Lu Xun’s Diary of a Madman tells the timeless, diversified story of an “invalid” who previously faced a “persecution mentality.” This caused him to assume that everyone around him was a cannibal, including his brother, his neighbor, and the youth of his community. The “invalid” is so delusional that he thinks he is imprisoned for tampering with “Records of the Past” and that the youngsters of hamlet are being told to “Eat people!” Smooth the neighbor’s canine, connected to Casanovas, and the verdicts in an old book cooperate to consume him in his mind. Rather than being consumed, the psychopath finally cowers under the “weight of four thousand years of cannibalism assertive down” on him. This will be accomplished by answering the difficult question, “What permits current Chinese literature and Lu Xun’s fiction, particularly, to cross the world so effectively?” In 1918, when the literary revolution was officially inaugurated, it sprang from a “cultural vacuum” at a difficult moment in Chinese history. Even though the old cultural heritage had been attacked and mostly destroyed, a new culture was to be built on top of it; even while there was Chinese-language popular writing with its traditions, practically all of the May Fourth writers, including Lu Xun, borrowed concepts and patterns from Western literature.

When in Japan, Yu Dafu was preoccupied with China’s international position and his contacts with people of the opposite sex. This section will cover the second component discussed in the preceding paragraph. Yu, the protagonist of Sinking, shares Yu’s longing for a passionate relationship: “I do not want schooling, fame, or useless money, oh gods. If you give me Eve from the Garden of Eden and allow me to take her body and soul, I will be satisfied (Yu, 2007, p.36). He stopped conversing with others, but “his loneliness got so severe that he could no longer endure it.”. He is never given a chance to engage with ladies. To satisfy his sexual need, he masturbated a few times, saw the landlord’s daughter taking a bath, and listened to a couple having an intimate moment outdoors. Eventually, he broke down and said, “I have been drinking at the bar and having a relationship with the maid. I have plummeted to the lowest level of humanity.” Since it seems improbable that I will find the sort of love I want, I may as well die now.

Furthermore, without love, what would life be like? “Isn’t it as dead as a doornail?” After that, he committed suicide. Therefore, we may say that sexual unhappiness is the proximal cause of suicide, whereas the nation is the valid reason. Patriotism is more closely tied to sex and death. Before committing suicide, Lieutenant Takeyama passionately loved his wife, Reiko, in eager expectation of death. Mishima has written extensively on the seppuku method and the sex scene. Mishima believes that the exquisite bodily agony of seppuku and death is comparable to the sublime physical pleasure of life and sex. Before the awful pleasure of death and the sublime physical anguish, Takeyama delights in sex and exquisite physical pleasure.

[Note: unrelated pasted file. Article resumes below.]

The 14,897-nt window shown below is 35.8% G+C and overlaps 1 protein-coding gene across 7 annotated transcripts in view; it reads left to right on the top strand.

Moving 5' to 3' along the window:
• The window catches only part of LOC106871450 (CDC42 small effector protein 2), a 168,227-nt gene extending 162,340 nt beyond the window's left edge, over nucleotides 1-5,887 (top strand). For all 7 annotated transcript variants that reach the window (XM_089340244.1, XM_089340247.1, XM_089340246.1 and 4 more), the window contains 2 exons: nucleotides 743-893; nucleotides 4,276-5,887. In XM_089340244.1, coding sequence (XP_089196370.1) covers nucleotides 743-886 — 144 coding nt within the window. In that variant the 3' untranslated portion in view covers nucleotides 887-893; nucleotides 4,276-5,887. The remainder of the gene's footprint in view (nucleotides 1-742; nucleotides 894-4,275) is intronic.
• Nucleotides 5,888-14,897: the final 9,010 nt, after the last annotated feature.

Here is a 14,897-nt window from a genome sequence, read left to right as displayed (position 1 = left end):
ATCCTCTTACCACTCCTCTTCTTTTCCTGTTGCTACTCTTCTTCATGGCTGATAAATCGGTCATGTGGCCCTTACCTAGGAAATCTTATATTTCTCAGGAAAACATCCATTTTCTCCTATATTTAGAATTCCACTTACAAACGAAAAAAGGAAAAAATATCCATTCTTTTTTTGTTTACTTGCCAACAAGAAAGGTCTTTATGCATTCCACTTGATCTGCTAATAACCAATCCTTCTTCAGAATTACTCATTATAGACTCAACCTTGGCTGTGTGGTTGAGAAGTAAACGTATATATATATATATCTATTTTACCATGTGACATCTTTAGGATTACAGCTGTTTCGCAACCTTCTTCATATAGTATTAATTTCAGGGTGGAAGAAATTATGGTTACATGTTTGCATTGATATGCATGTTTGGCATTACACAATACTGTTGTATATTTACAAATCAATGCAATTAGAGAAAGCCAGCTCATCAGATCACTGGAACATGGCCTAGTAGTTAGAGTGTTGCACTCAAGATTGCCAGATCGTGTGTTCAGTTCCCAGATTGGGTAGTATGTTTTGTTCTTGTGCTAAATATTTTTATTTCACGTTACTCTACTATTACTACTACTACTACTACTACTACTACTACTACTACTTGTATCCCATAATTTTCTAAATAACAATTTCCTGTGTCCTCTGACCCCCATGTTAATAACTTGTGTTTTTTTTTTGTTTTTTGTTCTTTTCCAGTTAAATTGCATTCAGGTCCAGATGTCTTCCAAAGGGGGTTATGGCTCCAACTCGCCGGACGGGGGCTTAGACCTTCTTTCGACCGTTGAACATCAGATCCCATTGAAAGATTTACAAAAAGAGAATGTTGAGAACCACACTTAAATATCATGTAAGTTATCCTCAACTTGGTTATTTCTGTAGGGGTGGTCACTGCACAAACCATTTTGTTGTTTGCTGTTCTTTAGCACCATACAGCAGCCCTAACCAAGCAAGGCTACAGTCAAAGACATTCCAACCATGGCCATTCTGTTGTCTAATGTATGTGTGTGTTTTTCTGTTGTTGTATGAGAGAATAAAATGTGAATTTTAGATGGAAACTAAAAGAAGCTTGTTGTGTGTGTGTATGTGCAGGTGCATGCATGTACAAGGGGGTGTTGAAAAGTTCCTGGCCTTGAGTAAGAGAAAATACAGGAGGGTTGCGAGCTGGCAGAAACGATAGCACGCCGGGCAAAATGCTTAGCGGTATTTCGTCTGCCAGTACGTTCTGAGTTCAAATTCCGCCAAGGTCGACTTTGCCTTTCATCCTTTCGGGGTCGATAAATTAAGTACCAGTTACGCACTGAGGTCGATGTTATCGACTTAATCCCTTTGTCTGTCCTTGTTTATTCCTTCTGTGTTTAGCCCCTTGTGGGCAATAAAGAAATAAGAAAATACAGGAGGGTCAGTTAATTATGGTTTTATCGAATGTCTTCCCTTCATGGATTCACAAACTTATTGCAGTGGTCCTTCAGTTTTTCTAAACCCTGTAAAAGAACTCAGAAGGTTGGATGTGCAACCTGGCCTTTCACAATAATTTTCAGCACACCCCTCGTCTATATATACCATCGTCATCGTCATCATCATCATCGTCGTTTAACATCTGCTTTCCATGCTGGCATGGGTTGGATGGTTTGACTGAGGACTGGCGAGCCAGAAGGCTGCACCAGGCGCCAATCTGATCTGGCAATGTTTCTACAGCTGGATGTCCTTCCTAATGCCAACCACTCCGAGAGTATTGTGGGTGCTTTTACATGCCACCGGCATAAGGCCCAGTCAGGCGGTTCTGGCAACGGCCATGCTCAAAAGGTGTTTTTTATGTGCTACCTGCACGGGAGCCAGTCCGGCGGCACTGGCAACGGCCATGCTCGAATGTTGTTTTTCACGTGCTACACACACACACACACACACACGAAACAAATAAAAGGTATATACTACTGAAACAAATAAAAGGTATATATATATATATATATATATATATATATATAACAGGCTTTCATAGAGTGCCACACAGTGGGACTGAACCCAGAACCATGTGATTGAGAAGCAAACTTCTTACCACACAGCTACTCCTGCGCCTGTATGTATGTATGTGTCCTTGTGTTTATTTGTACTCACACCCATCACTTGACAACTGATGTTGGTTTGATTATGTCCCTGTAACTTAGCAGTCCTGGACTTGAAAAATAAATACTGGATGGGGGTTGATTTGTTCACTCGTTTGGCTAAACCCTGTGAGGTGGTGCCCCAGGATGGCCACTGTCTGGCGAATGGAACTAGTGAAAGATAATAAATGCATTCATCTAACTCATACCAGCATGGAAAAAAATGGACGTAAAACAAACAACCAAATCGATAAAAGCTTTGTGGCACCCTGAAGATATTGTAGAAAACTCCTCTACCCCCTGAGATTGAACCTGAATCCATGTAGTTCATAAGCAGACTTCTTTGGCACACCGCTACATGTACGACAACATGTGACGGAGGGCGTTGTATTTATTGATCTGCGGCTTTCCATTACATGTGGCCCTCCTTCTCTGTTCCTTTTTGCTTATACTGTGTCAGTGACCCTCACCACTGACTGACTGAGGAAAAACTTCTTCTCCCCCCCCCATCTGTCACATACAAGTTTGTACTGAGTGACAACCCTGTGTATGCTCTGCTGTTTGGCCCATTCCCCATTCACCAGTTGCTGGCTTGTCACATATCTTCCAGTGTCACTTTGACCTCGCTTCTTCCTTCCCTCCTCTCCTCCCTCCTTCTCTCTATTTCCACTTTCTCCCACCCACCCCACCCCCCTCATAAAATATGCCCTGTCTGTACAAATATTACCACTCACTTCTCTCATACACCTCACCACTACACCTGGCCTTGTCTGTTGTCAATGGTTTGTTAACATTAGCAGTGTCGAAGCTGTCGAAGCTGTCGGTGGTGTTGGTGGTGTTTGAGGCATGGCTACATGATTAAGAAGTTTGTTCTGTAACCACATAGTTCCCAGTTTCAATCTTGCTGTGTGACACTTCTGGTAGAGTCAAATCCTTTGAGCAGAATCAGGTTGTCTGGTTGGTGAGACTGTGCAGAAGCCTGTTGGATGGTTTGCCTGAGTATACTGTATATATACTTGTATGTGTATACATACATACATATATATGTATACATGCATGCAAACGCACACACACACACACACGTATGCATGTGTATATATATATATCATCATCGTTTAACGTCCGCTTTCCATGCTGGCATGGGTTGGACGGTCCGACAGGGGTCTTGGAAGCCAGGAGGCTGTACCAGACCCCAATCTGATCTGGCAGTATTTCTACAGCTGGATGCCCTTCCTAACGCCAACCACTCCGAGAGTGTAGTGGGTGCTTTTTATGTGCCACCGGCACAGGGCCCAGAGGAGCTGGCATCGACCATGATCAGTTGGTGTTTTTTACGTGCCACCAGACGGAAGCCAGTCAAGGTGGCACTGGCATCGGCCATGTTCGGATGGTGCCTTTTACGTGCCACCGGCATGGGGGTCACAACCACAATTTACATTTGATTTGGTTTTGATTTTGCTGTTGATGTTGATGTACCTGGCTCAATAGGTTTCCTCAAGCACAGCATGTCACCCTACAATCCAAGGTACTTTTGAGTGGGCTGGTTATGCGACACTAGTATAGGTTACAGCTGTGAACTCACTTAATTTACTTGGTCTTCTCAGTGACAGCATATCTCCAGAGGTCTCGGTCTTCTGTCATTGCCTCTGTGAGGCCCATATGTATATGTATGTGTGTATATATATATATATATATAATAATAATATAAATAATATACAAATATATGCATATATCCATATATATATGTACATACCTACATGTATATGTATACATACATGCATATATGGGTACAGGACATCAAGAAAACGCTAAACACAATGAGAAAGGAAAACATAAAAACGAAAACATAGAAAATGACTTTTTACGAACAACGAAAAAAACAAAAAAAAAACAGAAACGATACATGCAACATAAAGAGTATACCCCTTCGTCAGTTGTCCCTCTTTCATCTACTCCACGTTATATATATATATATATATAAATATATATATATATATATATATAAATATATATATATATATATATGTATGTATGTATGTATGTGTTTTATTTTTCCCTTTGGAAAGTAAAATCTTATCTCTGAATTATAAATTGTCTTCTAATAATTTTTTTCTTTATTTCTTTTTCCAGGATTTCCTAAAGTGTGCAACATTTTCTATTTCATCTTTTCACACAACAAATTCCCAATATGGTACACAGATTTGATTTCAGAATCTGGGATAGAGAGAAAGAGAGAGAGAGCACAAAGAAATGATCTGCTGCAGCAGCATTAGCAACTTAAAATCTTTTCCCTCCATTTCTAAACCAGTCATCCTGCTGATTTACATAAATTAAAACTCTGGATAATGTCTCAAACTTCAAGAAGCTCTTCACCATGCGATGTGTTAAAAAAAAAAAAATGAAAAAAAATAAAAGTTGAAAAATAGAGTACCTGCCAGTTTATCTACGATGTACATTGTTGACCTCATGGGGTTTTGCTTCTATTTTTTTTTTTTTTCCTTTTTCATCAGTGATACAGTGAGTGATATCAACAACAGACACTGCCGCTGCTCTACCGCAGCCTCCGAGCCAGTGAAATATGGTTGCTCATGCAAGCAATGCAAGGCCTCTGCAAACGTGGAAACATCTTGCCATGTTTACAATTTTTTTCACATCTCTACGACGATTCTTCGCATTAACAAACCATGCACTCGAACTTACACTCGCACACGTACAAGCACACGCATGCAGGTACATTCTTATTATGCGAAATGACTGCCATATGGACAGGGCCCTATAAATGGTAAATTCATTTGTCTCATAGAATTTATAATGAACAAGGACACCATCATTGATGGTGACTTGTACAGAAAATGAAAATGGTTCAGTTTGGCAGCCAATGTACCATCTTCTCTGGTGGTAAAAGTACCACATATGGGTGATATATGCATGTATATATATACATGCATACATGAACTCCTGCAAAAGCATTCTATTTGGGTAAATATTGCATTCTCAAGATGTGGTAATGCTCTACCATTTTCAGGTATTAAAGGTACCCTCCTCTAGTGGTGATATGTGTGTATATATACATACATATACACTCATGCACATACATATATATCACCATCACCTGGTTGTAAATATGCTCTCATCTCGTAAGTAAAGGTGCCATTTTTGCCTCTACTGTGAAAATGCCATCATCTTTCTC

Joint Photoplay Service created the Chinese drama New Women in 1936. The film has no sound. It has also been referred to as “New Woman.” In her previous-to-last film, Ruan Lingyu featured in a film directed by Cai Chusheng. This film is one of Ruan Lingyu’s most well-known productions. Her death on International Women’s Day emphasized the precarious position of new women and elevated the significance of this film in modern China (Lem, 2011). The “New Women” social reform movement and the economic trend have been underway for many years. It questioned traditional Chinese ideas and pushed for replacing “old women” with “new women” as the new cultural ideal. Because New Women addressed “the woman issue,” some individuals deemed it a “problem film.” This series of investigations examine the societal attitudes toward “new women” in China. “The woman question” raised issues on the current status of women in China, as well as who the nation’s new women are and how they must live. The series further claims that “the women have been shackled and treated like irrelevant beings over the years but have risen from the abyss of suffering over the years.” The ideology of the text is to embrace humanity and equality in society and that women play a significant role.